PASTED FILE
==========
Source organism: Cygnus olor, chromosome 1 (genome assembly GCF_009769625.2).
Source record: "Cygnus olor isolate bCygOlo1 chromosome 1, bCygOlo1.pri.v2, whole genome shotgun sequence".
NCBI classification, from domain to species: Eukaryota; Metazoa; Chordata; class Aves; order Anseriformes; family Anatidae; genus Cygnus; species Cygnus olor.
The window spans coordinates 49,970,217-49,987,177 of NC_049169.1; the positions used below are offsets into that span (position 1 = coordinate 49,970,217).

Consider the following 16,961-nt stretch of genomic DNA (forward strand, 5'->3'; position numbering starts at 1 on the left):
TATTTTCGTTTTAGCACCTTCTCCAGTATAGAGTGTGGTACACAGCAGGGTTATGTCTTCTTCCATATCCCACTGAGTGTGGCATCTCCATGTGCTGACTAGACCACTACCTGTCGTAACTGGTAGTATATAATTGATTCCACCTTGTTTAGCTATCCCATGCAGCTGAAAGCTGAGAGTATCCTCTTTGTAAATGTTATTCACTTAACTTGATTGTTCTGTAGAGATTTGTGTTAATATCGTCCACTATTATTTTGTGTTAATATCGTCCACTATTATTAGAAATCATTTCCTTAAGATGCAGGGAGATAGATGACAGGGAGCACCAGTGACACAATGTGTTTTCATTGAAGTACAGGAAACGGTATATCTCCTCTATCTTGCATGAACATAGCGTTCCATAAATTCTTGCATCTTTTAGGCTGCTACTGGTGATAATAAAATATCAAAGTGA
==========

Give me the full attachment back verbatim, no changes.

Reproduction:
Source organism: Cygnus olor, chromosome 1 (genome assembly GCF_009769625.2).
Source record: "Cygnus olor isolate bCygOlo1 chromosome 1, bCygOlo1.pri.v2, whole genome shotgun sequence".
NCBI classification, from domain to species: Eukaryota; Metazoa; Chordata; class Aves; order Anseriformes; family Anatidae; genus Cygnus; species Cygnus olor.
The window spans coordinates 49,970,217-49,987,177 of NC_049169.1; the positions used below are offsets into that span (position 1 = coordinate 49,970,217).

Consider the following 16,961-nt stretch of genomic DNA (forward strand, 5'->3'; position numbering starts at 1 on the left):
TATTTTCGTTTTAGCACCTTCTCCAGTATAGAGTGTGGTACACAGCAGGGTTATGTCTTCTTCCATATCCCACTGAGTGTGGCATCTCCATGTGCTGACTAGACCACTACCTGTCGTAACTGGTAGTATATAATTGATTCCACCTTGTTTAGCTATCCCATGCAGCTGAAAGCTGAGAGTATCCTCTTTGTAAATGTTATTCACTTAACTTGATTGTTCTGTAGAGATTTGTGTTAATATCGTCCACTATTATTTTGTGTTAATATCGTCCACTATTATTAGAAATCATTTCCTTAAGATGCAGGGAGATAGATGACAGGGAGCACCAGTGACACAATGTGTTTTCATTGAAGTACAGGAAACGGTATATCTCCTCTATCTTGCATGAACATAGCGTTCCATAAATTCTTGCATCTTTTAGGCTGCTACTGGTGATAATAAAATATCAAAGTGA